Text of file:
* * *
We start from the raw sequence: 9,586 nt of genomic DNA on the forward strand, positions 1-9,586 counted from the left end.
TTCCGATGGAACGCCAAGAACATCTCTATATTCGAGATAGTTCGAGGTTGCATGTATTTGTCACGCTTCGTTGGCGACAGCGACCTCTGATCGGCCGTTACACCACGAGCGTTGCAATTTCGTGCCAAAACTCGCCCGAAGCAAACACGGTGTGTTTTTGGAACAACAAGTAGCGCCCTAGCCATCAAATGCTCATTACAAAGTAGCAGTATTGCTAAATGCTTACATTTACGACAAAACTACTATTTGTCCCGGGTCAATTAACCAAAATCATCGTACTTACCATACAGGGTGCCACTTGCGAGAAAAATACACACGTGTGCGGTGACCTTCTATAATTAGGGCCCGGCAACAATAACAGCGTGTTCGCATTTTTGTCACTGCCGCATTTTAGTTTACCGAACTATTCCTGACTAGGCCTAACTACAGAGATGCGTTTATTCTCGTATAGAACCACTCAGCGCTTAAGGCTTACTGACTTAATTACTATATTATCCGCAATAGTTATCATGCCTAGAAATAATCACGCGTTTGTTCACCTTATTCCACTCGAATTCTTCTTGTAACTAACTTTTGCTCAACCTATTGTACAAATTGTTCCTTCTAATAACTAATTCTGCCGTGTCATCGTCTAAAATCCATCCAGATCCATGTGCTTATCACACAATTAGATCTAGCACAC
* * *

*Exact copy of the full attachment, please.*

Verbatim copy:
We start from the raw sequence: 9,586 nt of genomic DNA on the forward strand, positions 1-9,586 counted from the left end.
TTCCGATGGAACGCCAAGAACATCTCTATATTCGAGATAGTTCGAGGTTGCATGTATTTGTCACGCTTCGTTGGCGACAGCGACCTCTGATCGGCCGTTACACCACGAGCGTTGCAATTTCGTGCCAAAACTCGCCCGAAGCAAACACGGTGTGTTTTTGGAACAACAAGTAGCGCCCTAGCCATCAAATGCTCATTACAAAGTAGCAGTATTGCTAAATGCTTACATTTACGACAAAACTACTATTTGTCCCGGGTCAATTAACCAAAATCATCGTACTTACCATACAGGGTGCCACTTGCGAGAAAAATACACACGTGTGCGGTGACCTTCTATAATTAGGGCCCGGCAACAATAACAGCGTGTTCGCATTTTTGTCACTGCCGCATTTTAGTTTACCGAACTATTCCTGACTAGGCCTAACTACAGAGATGCGTTTATTCTCGTATAGAACCACTCAGCGCTTAAGGCTTACTGACTTAATTACTATATTATCCGCAATAGTTATCATGCCTAGAAATAATCACGCGTTTGTTCACCTTATTCCACTCGAATTCTTCTTGTAACTAACTTTTGCTCAACCTATTGTACAAATTGTTCCTTCTAATAACTAATTCTGCCGTGTCATCGTCTAAAATCCATCCAGATCCATGTGCTTATCACACAATTAGATCTAGCACAC